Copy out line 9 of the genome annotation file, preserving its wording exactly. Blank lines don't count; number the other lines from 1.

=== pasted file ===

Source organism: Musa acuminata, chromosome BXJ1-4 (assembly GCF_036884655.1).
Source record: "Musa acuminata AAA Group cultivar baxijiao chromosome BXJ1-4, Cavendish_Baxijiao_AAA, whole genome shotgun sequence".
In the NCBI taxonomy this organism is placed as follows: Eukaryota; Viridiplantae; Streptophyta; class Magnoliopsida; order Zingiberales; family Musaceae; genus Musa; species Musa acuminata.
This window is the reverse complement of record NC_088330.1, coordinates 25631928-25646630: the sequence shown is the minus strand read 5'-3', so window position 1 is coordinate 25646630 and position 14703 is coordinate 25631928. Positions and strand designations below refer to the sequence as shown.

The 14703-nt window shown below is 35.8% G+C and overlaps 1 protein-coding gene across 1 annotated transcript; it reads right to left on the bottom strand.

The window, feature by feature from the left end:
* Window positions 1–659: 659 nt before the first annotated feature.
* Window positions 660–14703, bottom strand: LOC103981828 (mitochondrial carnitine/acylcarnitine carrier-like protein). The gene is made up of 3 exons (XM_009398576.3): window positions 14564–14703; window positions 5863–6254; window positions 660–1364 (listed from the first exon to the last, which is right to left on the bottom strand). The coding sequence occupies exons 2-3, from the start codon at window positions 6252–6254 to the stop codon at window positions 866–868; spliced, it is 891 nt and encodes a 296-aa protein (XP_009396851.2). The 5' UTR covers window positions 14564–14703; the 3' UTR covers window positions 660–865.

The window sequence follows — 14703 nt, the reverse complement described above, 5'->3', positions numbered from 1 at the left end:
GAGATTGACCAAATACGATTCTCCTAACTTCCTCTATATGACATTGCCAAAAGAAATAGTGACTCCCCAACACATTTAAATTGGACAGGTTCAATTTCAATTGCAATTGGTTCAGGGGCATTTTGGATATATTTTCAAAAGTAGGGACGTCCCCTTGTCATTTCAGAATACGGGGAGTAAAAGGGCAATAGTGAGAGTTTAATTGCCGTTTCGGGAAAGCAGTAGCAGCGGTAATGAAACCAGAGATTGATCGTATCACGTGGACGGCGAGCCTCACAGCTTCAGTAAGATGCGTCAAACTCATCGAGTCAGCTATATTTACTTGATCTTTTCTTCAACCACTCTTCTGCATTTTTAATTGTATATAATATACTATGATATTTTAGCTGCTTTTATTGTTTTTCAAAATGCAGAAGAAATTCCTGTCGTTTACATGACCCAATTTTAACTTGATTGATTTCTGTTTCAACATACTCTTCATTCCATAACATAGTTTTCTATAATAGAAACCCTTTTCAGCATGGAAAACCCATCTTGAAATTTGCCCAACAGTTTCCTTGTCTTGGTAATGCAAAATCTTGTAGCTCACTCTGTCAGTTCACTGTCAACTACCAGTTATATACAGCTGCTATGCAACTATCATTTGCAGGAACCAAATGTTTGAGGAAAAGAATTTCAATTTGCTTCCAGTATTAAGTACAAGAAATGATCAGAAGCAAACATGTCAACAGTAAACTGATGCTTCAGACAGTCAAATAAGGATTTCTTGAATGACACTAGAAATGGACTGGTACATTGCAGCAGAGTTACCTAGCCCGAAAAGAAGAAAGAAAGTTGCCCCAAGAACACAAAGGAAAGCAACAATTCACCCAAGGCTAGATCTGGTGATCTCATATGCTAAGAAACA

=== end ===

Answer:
The window sequence follows — 14703 nt, the reverse complement described above, 5'->3', positions numbered from 1 at the left end: